When a team member has annoying habits to you or others within the workplace, it can cause unnecessary dramas and negativity. You know what a problem and productivity downer these kinds of behavioral and personal concerns can present in the workplace. Remember the team member may have some sensitivities to that particular issue, so you may need to approach it differently to each individual team member.1

Team building with team members. It is important to have a cohesive team within the workplace, especially in veterinary medicine due to the way we work together. The more close-knit the team is, the better the team engagement and job satisfaction. It is natural to want to be respected and liked among others within the workplace and be regarded as a superstar and have allies who have power and will speak up for you. You can achieve job security if you are viewed as a team member by your organization.

Building alliances at work is smart and effective behavior when you want to develop positive relationships with others around you. These alliances are also crucial for dealing with difficult or a destructive team member’s behavior within the workplace. They are also crucial when you want your ideas to be implemented.1

Manage gossip. Gossip is common in most workplaces and is a sign of bullying. It often seems people have nothing better to do than gossip about each other and at times seem to enjoy the activity. Dealing with these difficult situations involving gossip occurs in every workplace and no workplace is without gossip. Knowing how to deal with difficult, negative gossip is a must-do and a can-do, so you have to deal appropriately and remove this destructive gossip from your workplace and your life.1,3  

10 TIPS FOR DIFFICULT CONVERSATIONS

Having difficult team members or continuous conflict within the workplace requires many difficult, crucial conversations. For most people, holding a difficult conversation about a sensitive topic is challenging. The following steps will help you hold difficult conversations professionally and respectfully. Always remember to document all conversations and review with both parties for resolution of the discussion.7

  1. Practice active listening. Don’t just listen to respond, listen to hear the other person’s thoughts and words.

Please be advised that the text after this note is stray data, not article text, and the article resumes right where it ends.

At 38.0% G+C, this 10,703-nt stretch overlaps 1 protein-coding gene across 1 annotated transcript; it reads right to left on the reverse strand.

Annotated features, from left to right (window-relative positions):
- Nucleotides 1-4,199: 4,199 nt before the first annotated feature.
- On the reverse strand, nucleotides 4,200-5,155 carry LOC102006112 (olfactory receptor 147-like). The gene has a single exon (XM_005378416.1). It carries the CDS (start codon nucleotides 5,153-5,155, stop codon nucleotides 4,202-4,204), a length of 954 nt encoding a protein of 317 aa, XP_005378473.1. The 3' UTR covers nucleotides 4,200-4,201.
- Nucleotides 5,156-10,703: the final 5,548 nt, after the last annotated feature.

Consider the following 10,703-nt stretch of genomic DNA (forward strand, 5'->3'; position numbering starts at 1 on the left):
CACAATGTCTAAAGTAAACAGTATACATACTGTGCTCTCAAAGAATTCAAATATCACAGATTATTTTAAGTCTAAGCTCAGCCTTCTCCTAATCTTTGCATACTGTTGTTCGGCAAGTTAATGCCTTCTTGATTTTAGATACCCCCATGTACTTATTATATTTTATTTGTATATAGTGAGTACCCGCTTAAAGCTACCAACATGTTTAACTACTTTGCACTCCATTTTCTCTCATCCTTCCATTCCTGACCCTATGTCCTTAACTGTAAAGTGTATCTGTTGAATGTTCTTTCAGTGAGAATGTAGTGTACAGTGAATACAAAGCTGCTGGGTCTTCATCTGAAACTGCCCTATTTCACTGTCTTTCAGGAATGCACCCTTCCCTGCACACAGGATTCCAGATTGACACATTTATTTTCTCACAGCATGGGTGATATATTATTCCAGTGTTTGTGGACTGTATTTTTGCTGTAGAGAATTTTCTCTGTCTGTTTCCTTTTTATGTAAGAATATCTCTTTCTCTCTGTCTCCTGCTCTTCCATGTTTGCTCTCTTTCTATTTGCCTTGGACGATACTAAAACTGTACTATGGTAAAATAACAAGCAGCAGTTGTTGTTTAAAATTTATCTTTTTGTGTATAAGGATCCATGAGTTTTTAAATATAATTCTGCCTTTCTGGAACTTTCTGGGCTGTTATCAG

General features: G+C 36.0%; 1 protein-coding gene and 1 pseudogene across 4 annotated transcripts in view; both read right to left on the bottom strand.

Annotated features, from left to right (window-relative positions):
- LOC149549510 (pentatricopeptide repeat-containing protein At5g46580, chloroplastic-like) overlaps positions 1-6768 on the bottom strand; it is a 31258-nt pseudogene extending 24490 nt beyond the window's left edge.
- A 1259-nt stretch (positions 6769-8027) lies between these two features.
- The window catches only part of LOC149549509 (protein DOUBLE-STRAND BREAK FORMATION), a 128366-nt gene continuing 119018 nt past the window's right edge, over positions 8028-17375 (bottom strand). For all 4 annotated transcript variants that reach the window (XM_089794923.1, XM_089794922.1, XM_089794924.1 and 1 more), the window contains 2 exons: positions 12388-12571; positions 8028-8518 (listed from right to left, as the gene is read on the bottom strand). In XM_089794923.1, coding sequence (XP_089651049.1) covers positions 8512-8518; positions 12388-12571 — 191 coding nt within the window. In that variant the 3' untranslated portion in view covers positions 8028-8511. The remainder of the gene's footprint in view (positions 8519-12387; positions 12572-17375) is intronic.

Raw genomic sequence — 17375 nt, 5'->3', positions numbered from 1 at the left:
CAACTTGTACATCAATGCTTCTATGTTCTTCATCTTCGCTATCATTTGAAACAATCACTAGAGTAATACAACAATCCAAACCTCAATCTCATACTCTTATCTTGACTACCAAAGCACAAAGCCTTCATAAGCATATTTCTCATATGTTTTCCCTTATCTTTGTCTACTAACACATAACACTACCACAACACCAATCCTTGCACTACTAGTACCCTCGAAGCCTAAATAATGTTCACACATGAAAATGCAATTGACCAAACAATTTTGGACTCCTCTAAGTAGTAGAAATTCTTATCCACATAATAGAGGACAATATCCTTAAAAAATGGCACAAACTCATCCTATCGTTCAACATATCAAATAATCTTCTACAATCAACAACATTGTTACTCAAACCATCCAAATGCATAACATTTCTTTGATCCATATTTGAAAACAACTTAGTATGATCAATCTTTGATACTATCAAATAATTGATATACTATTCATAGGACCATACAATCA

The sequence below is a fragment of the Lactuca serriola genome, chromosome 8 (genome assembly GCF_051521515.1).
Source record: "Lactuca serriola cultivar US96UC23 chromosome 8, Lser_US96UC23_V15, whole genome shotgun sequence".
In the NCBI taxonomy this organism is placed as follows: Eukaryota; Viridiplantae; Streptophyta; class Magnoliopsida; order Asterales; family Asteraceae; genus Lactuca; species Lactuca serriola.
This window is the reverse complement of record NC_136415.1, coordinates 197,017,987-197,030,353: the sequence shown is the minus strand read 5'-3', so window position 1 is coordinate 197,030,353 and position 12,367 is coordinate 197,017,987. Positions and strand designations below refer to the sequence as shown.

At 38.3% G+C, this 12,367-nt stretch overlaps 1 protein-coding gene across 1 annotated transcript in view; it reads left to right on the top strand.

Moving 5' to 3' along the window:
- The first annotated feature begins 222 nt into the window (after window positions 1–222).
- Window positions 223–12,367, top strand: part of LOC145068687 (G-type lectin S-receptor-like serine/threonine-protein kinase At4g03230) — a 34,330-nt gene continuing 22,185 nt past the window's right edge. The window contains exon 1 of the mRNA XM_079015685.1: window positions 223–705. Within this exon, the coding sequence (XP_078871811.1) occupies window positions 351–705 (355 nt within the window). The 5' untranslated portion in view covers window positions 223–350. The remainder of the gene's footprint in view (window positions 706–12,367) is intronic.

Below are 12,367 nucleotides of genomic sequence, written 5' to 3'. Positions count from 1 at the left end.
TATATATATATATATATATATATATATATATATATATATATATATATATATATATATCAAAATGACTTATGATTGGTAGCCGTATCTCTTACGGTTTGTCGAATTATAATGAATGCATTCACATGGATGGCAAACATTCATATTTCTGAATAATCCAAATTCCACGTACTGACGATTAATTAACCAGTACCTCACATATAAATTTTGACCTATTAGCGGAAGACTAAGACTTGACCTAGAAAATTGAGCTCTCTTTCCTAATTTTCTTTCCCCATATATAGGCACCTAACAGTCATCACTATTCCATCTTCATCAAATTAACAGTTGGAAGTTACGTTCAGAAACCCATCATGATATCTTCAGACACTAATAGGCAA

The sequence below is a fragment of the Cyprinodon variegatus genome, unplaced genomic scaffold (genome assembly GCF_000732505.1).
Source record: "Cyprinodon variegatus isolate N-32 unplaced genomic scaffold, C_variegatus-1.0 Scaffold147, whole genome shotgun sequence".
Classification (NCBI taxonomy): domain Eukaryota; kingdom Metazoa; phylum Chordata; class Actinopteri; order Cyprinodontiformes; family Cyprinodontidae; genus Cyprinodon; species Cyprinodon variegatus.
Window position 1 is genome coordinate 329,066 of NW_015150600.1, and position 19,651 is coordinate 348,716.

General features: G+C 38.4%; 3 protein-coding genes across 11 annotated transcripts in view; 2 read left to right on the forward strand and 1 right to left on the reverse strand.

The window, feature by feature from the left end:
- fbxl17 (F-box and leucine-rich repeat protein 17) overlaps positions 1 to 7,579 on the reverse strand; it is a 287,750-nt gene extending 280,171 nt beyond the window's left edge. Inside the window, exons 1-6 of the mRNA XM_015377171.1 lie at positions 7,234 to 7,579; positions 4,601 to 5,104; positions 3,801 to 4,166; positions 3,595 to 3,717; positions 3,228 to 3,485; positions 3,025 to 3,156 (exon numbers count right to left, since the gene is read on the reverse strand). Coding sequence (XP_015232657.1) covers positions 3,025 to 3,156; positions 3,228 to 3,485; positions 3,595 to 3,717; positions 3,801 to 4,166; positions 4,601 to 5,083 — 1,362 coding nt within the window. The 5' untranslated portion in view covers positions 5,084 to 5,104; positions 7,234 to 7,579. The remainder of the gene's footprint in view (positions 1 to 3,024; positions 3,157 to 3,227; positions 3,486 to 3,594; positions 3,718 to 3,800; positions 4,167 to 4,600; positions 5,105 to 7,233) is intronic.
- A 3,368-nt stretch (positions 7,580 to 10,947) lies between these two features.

2. Stay calm. Anger will lead to more conflict when not controlled. If either party needs a break, take it. This will make the discussion go better and hopefully get resolution.
  3. Don’t judge—the person, the situation, or yourself. This is not the time for the blame game on either side, which will just bring a lot of negativity.
  4. Reflect respect and dignity towards everyone involved. This goes a long way, especially when dealing with emotionally charged events.
  5. Don’t demand compliance. Each person and situation is unique and treating them as that goes a long way to compromise.
  6. Be mindful of verbal and non-verbal communication, especially your facial expressions.
  7. Take accountability for your statements and actions, resolving to do better on your part.
  8. Don’t be the other person’s punching bag or let them take their anger out on you; set boundaries.
  9. Remain flexible. Each situation is unique, knowing one response doesn’t fit all situation and you do not need to be perfect.
  10. After the conversation is over, debrief yourself. Find a trusted individual to discuss with or journal your thoughts of the discussion. After debrief—learn to let it go! Give yourself credit for getting through the difficult situation and know you did the best you could.7

Melissa J. Supernor, LVT, CVT, VTS (SAIM), CFE, CCFP, is founder and president of Educational Advocates for the Veterinary Team (EDAVT), speaking on Internal Medicine, Practice Development, Professional and Career Development topics at local, state, and national levels. She has authored many chapters and articles on many topics. She holds an AS degree in Veterinary Technology, a BS in Psychology, and earned her CVT in 1990 and VTS in Small Animal Internal Medicine in 2008. She is an experienced veterinary technician specialist skilled in veterinary medicine, animal welfare, disaster medicine, and professional and personal development of the veterinary team. She can be reached at mittyvts@gmail.com. 

References

1 Heathfield, Susan M. 10 Tips for Dealing with People at Work. The Balance Careers, September 2019.

2 Heathfield, Susan M. How to Deal with Difficult People at Work. The Balance Careers, December 2019.

3 Workplace Bullying Institute (WBI); www.workplacebullyinginstitute.com

4 Namie, Gary, PhD. 2017 Workplace Bullying Institute US Workplace Bullying Survey. Workplace Bullying Institute, 2017.

5 Lockhart, William. Difficult People, Foolproof Methods Dealing with Difficult People, Mean People, and Workplace Bullying. CreateSpace Independent Publishing, 2015.

6 Markway, Barbara, PhD. 20 Expert Tactics for Dealing with Difficult People. Psychology Today, March 2015.

7 Solomon, Muriel. Working with Difficult People, Prentice Hall Press, 2002.

During surgery is not the optimal time to set boundaries with a difficult team member, but that conversation is important.